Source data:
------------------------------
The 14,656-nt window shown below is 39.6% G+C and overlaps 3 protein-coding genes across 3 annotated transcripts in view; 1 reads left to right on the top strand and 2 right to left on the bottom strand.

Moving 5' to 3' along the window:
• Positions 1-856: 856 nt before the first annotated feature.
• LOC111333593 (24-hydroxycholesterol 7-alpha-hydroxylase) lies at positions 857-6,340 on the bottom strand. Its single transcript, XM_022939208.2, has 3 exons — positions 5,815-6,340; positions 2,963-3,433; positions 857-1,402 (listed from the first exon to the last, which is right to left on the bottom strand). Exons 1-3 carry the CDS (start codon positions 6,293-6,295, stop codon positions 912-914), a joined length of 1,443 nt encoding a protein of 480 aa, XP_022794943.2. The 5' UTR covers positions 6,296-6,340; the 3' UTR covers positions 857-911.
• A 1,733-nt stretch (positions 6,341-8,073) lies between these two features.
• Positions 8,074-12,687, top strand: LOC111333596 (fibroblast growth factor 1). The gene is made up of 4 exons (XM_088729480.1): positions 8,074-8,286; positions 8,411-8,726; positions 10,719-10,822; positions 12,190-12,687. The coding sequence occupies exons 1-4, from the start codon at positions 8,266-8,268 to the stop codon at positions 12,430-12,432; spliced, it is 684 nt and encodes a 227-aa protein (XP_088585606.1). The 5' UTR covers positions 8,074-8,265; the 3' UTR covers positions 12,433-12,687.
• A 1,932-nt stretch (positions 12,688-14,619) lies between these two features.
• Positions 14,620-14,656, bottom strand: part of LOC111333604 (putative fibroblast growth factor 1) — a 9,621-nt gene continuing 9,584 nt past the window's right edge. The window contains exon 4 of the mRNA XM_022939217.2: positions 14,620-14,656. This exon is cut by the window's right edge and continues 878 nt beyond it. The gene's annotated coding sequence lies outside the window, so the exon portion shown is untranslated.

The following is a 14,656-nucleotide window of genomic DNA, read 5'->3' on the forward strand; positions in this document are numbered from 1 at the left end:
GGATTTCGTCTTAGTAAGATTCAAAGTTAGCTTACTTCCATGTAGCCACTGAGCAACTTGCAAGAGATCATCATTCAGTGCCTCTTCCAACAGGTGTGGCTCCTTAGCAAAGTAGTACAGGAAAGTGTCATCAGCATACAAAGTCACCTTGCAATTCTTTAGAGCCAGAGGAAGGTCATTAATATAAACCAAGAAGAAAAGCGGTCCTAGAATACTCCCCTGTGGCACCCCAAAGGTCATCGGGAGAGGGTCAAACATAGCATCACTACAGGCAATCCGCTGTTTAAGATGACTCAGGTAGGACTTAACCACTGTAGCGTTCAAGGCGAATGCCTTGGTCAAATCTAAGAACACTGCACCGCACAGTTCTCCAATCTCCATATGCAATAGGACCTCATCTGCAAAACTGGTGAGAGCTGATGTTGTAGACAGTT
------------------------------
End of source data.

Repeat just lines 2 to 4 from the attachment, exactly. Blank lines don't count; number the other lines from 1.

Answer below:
Moving 5' to 3' along the window:
• Positions 1-856: 856 nt before the first annotated feature.
• LOC111333593 (24-hydroxycholesterol 7-alpha-hydroxylase) lies at positions 857-6,340 on the bottom strand. Its single transcript, XM_022939208.2, has 3 exons — positions 5,815-6,340; positions 2,963-3,433; positions 857-1,402 (listed from the first exon to the last, which is right to left on the bottom strand). Exons 1-3 carry the CDS (start codon positions 6,293-6,295, stop codon positions 912-914), a joined length of 1,443 nt encoding a protein of 480 aa, XP_022794943.2. The 5' UTR covers positions 6,296-6,340; the 3' UTR covers positions 857-911.